BL and MW conceived and designed the experiments. MW and HC performed the experiments and analyzed the data. QW, TX, and XG prepared the strain samples. MW, HC, and BL prepared the manuscript. All authors read and approved the final manuscript.
This work was supported by grants from National Natural Science Foundation of China (NSFC) Program (81471904 and 81772148) and the Fundamental Research Funds for the Central Universities.
Conflict of Interest Statement
The authors declare that the research was conducted in the absence of any commercial or financial relationships that could be construed as a potential conflict of interest.
The Supplementary Material for this article can be found online at: https://www.frontiersin.org/articles/10.3389/fmicb.2018.02499/full#supplementary-material
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Keywords: Cronobacter sakazakii, type VI secretion system (T6SS), virulence, antibacterial activity, isogenic mutants
Citation: Wang M, Cao H, Wang Q, Xu T, Guo X and Liu B (2018) The Roles of Two Type VI Secretion Systems in Cronobacter sakazakii ATCC 12868. Front. Microbiol. 9:2499. doi: 10.3389/fmicb.2018.02499
Received: 25 May 2018; Accepted: 01 October 2018;
Published: 22 October 2018.
Edited by:Dongsheng Zhou, Beijing Institute of Microbiology and Epidemiology, China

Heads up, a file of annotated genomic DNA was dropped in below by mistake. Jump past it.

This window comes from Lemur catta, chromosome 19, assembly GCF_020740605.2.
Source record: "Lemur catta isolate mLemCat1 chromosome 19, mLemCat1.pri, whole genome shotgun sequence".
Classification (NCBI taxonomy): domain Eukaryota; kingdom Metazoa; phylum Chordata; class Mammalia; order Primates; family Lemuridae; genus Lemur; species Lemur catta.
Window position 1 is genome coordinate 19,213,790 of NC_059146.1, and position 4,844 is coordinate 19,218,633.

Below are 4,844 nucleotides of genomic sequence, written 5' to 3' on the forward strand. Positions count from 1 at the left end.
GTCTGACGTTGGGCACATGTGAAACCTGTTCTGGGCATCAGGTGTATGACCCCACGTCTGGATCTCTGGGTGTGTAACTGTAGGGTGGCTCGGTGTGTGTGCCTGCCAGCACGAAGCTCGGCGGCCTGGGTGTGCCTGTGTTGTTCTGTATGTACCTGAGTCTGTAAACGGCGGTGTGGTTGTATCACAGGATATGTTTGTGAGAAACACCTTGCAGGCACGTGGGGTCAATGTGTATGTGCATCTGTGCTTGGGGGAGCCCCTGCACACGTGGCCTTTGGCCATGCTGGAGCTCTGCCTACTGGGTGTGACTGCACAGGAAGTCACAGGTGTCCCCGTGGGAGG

Reviewed by:Weili Liang, National Institute for Communicable Disease Control and Prevention (China CDC), China
Bo Hu, University of Texas Health Science Center at Houston, United States
Copyright © 2018 Wang, Cao, Wang, Xu, Guo and Liu. This is an open-access article distributed under the terms of the Creative Commons Attribution License (CC BY). The use, distribution or reproduction in other forums is permitted, provided the original author(s) and the copyright owner(s) are credited and that the original publication in this journal is cited, in accordance with accepted academic practice. No use, distribution or reproduction is permitted which does not comply with these terms.
*Correspondence: Bin Liu, firstname.lastname@example.org
†These authors have contributed equally to this work